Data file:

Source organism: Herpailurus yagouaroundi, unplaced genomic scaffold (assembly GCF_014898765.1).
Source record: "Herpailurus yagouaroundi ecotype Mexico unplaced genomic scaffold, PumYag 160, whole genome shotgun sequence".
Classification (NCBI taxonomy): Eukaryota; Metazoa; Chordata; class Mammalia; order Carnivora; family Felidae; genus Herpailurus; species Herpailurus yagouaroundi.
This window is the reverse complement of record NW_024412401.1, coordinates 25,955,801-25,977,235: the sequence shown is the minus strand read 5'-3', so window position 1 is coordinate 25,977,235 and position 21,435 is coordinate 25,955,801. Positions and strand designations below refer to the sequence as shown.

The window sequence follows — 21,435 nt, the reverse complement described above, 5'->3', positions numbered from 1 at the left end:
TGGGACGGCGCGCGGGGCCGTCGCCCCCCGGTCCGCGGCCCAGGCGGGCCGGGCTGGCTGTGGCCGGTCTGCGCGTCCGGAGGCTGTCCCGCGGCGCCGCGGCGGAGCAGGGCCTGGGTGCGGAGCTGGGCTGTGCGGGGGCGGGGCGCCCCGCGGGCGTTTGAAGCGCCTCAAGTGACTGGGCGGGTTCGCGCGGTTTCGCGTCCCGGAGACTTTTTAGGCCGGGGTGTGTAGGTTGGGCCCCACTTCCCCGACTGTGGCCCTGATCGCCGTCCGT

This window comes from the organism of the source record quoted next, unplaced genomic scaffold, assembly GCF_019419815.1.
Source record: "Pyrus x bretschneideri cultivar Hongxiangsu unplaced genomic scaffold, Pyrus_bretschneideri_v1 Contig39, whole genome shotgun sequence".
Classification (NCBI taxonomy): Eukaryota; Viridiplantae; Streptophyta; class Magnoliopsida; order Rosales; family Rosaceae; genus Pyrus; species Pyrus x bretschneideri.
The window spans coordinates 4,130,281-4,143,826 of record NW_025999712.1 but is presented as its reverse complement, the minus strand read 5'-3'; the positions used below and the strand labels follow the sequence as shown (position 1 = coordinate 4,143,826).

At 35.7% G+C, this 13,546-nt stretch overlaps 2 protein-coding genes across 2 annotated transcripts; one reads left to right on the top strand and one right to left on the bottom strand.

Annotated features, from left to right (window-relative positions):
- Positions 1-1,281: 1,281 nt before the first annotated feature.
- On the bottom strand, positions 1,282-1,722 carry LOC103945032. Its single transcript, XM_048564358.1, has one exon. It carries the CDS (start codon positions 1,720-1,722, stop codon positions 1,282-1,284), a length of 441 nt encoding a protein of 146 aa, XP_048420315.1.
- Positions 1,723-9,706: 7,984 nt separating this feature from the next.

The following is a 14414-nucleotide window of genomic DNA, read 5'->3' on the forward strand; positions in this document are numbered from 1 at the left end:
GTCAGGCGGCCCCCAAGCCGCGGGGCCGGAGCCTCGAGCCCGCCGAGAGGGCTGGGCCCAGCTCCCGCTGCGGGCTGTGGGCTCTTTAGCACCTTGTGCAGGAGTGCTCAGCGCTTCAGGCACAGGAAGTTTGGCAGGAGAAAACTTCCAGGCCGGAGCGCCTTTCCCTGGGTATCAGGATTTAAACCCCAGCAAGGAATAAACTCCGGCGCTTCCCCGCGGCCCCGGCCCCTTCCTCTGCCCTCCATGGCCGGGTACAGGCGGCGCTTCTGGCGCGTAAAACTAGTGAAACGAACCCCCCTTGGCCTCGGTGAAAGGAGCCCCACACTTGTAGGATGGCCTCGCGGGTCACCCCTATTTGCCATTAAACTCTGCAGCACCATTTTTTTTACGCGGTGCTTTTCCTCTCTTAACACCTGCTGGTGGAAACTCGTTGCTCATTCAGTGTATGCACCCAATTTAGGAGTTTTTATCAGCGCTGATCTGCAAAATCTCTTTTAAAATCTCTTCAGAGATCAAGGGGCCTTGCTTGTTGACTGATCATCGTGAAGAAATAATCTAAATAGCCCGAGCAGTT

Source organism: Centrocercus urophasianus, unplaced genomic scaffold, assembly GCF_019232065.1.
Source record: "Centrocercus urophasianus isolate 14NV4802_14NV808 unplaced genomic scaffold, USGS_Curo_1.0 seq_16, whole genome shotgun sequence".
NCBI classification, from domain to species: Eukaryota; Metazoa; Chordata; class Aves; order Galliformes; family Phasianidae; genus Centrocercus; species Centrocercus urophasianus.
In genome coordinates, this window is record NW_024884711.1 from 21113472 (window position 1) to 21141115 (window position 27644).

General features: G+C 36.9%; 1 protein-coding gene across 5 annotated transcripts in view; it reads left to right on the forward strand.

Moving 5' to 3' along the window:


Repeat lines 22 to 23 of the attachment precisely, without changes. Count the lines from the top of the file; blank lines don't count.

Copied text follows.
General features: G+C 36.9%; 1 protein-coding gene across 5 annotated transcripts in view; it reads left to right on the forward strand.

Moving 5' to 3' along the window: